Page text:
Modified Arts' "What Goes On and What Takes Place" Puts Process Before Product
If you still believe in the trite Hollywood myth of the anguished artist — alone in a cold-water, walk-up garret, frenziedly cranking out masterpieces in a couple of sustained sessions of inspired madness — you may want to see "What Goes On and What Takes Places," an exhibition at Modified Arts. Running through March 12, the show is more about the long, tedious process of creating an artwork than it is about the end product itself — and will definitely dispel any mythologized notions about making art that you might still harbor.
It will also underscore the idea that, in the case of art, it's the end product — not the steps one takes to get there — that should be of primary importance in any artist's work and especially to any exhibit that contains it, including this one.
Almost a year ago, Phoenix artist Monica Aissa Martinez had the idea to work with three other female Phoenix artists — Carolyn Lavender, Mary Shindell, and Sue Chenoweth — to create a project directly aimed at exposing their individual art-making processes, both mental and physical. Kim Larkin and Adam Murray, the husband-and-wife director team at Modified, agreed to host an exhibit of work made while the artists verbalized and divulged the steps through which they labored to end up with a work of art. Martinez created a blog, through which she tried to trace participating artists' thoughts and technical techniques, including her own — even down to the mundane aspects of framing and hanging.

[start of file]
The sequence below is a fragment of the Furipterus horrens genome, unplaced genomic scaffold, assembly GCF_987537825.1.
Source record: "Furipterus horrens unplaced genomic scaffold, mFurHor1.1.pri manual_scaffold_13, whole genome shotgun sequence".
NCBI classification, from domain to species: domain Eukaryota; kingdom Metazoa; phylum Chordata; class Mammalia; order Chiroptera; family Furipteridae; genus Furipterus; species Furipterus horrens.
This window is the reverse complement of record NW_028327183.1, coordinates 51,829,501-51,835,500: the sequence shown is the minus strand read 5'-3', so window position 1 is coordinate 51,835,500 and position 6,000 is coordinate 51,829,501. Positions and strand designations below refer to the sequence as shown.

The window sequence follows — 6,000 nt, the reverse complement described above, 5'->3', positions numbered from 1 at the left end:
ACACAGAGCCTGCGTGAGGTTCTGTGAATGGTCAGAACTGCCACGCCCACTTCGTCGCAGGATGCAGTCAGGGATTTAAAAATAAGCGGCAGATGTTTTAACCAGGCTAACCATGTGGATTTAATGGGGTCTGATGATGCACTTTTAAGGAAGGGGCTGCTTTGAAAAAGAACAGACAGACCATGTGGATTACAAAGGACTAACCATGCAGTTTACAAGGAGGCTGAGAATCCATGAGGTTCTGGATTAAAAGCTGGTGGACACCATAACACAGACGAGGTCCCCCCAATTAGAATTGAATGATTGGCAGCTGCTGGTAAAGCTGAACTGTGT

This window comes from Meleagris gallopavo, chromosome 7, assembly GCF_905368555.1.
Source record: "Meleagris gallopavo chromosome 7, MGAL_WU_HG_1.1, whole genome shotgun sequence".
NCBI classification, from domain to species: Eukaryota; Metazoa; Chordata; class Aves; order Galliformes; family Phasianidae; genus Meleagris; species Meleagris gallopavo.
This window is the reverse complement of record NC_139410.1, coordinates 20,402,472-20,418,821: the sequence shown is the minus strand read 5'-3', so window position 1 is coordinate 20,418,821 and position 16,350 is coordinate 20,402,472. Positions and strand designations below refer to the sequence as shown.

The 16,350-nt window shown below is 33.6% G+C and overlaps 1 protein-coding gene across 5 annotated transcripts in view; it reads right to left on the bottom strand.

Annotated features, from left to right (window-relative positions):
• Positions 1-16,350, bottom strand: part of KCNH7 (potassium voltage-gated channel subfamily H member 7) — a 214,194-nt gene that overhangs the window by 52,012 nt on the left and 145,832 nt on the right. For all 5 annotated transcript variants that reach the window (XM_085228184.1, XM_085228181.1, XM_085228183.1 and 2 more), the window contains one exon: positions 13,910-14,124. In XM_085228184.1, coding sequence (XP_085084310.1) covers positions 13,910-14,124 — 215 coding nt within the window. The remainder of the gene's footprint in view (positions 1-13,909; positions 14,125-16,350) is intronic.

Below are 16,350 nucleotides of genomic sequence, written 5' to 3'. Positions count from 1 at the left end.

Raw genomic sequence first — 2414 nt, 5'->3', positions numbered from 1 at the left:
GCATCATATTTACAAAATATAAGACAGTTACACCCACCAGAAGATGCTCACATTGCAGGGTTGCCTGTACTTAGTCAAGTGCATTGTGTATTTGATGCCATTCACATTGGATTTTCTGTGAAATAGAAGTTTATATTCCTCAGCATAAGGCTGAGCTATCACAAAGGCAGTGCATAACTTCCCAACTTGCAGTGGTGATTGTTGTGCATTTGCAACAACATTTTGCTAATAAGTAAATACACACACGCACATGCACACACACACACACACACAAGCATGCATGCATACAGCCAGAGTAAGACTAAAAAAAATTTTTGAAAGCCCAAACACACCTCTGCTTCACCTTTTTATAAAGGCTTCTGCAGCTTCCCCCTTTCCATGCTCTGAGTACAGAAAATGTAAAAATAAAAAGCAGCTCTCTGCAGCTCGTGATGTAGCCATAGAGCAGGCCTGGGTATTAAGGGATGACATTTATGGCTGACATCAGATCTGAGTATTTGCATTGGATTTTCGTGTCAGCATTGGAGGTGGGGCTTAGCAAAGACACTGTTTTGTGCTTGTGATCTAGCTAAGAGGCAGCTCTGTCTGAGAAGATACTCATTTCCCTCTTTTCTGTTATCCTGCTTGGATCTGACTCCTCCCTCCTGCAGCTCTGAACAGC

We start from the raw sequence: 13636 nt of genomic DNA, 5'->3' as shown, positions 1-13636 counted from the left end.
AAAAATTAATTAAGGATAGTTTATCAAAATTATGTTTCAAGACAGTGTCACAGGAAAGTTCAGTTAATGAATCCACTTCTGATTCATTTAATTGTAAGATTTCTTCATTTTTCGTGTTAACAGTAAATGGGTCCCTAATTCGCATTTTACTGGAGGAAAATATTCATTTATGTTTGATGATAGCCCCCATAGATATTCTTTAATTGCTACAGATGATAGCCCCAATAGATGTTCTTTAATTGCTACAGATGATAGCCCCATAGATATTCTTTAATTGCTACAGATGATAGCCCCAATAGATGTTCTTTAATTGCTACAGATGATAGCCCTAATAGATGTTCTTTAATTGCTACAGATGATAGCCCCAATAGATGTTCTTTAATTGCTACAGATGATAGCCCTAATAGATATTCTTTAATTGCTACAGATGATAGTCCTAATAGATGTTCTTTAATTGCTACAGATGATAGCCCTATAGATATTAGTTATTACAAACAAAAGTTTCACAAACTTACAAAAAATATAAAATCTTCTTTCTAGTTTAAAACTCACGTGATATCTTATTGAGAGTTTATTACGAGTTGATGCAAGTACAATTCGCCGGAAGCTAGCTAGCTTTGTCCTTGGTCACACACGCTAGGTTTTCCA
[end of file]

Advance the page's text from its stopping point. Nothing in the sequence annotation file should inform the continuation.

All four artists in "What Goes On and What Takes Place" basically draw and/or paint in two-dimensional media, but that's about where any similarity in their work, work habits, or general influences ends. To be forthright, I don't know whether I would have necessarily put the work of the chosen participants in the same room together, given the gaping disparity in subject matter and technical acumen among them.
No matter. It's how one gets there, rather than the final destination, that's supposed to be at the core of this show, which, for us old-timers familiar with how art is spawned, can be grindingly wearisome, if not downright coma-inducing. Unless someone's drawing with a brush between the toes while doing a handstand on a galloping horse, the process is not particularly attention-holding.
We learn from Martinez's almost-yearlong blog (which could have been shortened considerably — and spellchecked) that Carolyn Lavender sucks spirit from her front yard, which has been designated an official wildlife habitat. Photos of her untamed garden and studio, filled with animal-related flotsam and jetsam, are hung near her finished work to make clear that Lavender's focus is on the organic and natural, as underscored by Portrait (2011). They explain her large graphite-and-gouache drawing/painting on canvas of a grid containing small frontal portraits of mammals and bird that she has worked on intermittently for several years. Infinitely more interesting than Portrait are two of her journal drawing/collages, interpretations that are less literal and more fanciful, overlaid with energizing ambiguity.